Traveller’s Tales’s Lego titles have for years been predicated on inventive co-op puzzles and cheeky dialogue-free humor, a template moderately shaken up by Lego Batman 2: DC Super Heroes. The company’s sequel to 2008’s original Lego Batman game is most notable for giving its characters actual voices—unlike every one of its prior Lego efforts, which conveyed plot through cutscenes full of grunts, shrugs, and other nonverbal gestures, this DC Comics adventure is overflowing with voice acting. That shift is a considerable one given how much narrative is conveyed through scripted sequences, and furthermore, it allows for a greater range of comedy than in its slapstick and goofy reaction shot-heavy predecessors. It also allows the publishers to drop numerous inside jokes (a dig at Batman: Arkham City is particularly pointed) while telling an involved and coherent tale concerning the Caped Crusader, Boy Wonder, and their Justice League of America cohorts attempting to thwart a bevy of baddies led by the Joker and Lex Luthor, the latter of whom is running for president. Most important, however, is that it provides genuine personality to its myriad characters, who are here recreated with a fidelity that’s complemented by the Lego series’s trademark exaggerated silliness.
While dialogue expands Batman 2’s storytelling, the game’s open-world structure is less rewarding, simply because—though one is often free to traverse Gotham City without major constraints—it affords only a superficial level of freedom and exploration. Grand Theft Auto this is not, though that’s hardly a major knock considering that the action is primarily predicated on Traveller’s Tales’s tried-and-true puzzle-solving, which is accompanied by familiar secondary directives to smash everything in sight in order to snatch up studs and discover 250 hidden gold bricks. Collecting is a major component of each area, but despite the fact that studs function as money used to purchase new vehicles, it remains secondary to the main tasks at hand. Those put you in charge of Batman and Robin in a variety of areas filled with brain-twisters of a middle school-set level that require you to alternate controlling the heroes in order to properly build objects, pull levers, flip switches, and perform other likeminded operations. Even when you get to take the reigns of Superman, the Flash, Wonder Woman, and other Justice League do-gooders, all of these are similar enough to make later levels feel somewhat redundant in terms of mechanics, if not specifics.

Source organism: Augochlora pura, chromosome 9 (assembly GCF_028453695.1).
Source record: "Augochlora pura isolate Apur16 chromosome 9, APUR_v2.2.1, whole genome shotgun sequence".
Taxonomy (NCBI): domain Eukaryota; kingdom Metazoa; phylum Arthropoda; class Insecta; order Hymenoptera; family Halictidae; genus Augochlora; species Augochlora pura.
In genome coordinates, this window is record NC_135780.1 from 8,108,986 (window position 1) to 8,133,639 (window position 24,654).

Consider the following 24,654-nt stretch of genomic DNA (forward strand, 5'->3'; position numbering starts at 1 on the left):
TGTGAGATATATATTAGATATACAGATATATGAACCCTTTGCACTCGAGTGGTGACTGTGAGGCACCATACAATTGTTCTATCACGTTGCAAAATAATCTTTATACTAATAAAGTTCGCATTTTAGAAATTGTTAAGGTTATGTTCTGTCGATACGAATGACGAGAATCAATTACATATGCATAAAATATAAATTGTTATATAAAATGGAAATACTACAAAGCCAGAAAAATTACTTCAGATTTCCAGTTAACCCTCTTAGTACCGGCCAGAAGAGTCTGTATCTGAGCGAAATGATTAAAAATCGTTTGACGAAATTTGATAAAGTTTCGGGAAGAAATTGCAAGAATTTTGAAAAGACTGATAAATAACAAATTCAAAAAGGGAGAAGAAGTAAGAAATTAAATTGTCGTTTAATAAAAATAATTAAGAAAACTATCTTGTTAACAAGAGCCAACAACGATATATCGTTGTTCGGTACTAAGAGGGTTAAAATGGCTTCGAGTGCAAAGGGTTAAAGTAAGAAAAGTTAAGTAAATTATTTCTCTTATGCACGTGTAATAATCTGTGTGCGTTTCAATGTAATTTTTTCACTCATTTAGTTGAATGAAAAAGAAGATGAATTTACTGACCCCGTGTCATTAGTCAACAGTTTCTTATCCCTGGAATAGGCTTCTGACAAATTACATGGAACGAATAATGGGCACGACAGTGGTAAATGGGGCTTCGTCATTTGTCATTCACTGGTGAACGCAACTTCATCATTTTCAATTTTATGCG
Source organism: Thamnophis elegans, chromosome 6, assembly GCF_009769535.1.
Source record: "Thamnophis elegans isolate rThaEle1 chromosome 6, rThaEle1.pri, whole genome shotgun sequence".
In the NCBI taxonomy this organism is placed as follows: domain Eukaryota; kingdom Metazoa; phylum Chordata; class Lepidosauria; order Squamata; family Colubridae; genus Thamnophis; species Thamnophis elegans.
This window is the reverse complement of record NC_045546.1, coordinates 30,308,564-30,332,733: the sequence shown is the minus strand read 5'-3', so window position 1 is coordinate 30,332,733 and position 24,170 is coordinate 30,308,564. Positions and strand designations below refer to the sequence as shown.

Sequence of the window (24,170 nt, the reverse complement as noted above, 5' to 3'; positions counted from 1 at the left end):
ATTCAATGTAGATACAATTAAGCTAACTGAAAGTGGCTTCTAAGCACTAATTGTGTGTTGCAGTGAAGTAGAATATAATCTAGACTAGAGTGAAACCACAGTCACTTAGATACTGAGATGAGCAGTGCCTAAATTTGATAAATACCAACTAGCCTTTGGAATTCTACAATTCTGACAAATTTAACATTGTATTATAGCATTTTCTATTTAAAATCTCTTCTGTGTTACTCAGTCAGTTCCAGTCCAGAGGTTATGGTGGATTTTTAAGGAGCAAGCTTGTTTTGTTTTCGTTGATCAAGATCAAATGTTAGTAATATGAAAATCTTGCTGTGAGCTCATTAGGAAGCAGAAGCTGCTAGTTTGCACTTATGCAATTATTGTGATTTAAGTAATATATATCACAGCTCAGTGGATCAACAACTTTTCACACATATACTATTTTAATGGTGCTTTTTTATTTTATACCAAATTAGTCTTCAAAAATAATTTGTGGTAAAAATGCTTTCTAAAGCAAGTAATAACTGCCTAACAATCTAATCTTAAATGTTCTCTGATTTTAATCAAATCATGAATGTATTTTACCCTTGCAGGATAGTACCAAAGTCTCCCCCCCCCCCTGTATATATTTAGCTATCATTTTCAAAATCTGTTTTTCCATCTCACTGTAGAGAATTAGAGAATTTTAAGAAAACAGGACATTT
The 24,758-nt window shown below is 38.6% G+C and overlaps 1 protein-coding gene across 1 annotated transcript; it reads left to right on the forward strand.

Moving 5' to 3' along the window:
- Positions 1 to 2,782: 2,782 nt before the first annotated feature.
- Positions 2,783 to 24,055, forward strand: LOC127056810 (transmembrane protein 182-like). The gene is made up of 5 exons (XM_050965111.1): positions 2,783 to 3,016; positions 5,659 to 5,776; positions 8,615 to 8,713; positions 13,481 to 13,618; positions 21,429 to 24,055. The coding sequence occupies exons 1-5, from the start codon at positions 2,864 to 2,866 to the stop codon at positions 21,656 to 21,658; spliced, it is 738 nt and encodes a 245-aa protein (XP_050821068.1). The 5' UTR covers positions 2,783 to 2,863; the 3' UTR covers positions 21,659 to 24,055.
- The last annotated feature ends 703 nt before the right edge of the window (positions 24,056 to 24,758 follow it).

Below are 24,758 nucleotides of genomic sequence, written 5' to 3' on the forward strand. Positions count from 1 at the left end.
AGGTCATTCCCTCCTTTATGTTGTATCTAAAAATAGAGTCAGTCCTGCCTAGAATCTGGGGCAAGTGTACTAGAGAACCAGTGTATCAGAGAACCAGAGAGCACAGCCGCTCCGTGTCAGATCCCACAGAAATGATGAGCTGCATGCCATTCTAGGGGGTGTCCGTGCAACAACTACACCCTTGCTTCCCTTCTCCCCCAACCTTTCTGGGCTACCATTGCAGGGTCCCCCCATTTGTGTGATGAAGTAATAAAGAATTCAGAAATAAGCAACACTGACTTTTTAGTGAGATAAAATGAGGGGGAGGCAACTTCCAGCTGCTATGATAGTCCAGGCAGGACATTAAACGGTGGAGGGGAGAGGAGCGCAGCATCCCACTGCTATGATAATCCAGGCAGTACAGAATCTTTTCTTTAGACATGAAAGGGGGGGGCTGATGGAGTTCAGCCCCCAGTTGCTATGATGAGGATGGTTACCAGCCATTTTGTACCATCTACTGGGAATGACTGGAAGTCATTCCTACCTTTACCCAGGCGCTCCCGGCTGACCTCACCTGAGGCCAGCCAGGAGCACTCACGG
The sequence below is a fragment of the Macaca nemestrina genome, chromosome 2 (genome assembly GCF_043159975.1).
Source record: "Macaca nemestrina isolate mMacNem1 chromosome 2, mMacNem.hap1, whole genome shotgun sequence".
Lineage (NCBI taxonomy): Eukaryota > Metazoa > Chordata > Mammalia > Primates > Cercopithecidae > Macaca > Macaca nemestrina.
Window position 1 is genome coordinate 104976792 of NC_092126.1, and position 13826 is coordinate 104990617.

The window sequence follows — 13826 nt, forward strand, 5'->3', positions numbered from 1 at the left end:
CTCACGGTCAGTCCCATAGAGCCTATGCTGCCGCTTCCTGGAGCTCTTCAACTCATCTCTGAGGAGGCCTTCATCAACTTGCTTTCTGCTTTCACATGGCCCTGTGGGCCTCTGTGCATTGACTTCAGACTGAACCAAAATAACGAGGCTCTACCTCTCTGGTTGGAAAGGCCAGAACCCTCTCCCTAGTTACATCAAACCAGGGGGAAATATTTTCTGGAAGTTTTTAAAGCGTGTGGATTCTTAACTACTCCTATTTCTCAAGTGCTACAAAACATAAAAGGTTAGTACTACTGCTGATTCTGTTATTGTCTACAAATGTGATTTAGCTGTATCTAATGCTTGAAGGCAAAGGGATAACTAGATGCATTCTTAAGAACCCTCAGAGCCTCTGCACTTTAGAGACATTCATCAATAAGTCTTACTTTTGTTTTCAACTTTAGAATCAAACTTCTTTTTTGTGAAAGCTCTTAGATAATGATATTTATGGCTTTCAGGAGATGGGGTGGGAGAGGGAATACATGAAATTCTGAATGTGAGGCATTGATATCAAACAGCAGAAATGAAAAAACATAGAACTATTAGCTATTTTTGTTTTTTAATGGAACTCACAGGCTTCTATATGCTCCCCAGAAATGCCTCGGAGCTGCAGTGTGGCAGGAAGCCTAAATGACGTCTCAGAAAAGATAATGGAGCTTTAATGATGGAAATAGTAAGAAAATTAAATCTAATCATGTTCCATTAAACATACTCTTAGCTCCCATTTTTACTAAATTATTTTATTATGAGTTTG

One welcome twist to Batman 2’s gameplay is the introduction of superpowered costumes (a strength suit, an electricity suit, an acrobat’s uniform, etc.) for its titular hero and sidekick that must be used to proceed past diverse environmental hazards. Unfortunately, even that feature grows stale after the first five hours or so (which is only half the time needed for the central campaign), and is less exciting than the fact that Traveller’s Tales’s conundrums have been designed in a more logical manner than those found in its Harry Potter and Indiana Jones games. Progression is rarely thwarted by awkward or nonsensical placement of clues, platforming is mercifully kept to a minimum (thus leading to fewer pointless deaths), and vehicular segments and the diversity of the characters’ powers help provide an overall smoother experience. And yet, ultimately, that’s still not quite enough improvement to make this more than a minor franchise upgrade, since for all the intricate riddles thrown one’s way, and all the crime-fighting fisticuffs against an enormous rogue’s gallery of villains, it’s hard to shake the sense that Batman 2—despite its inherent kid-oriented focus—could have used more Portal 2-style cleverness, excitement, and danger in order to truly push it to the head of the puzzle-oriented pack.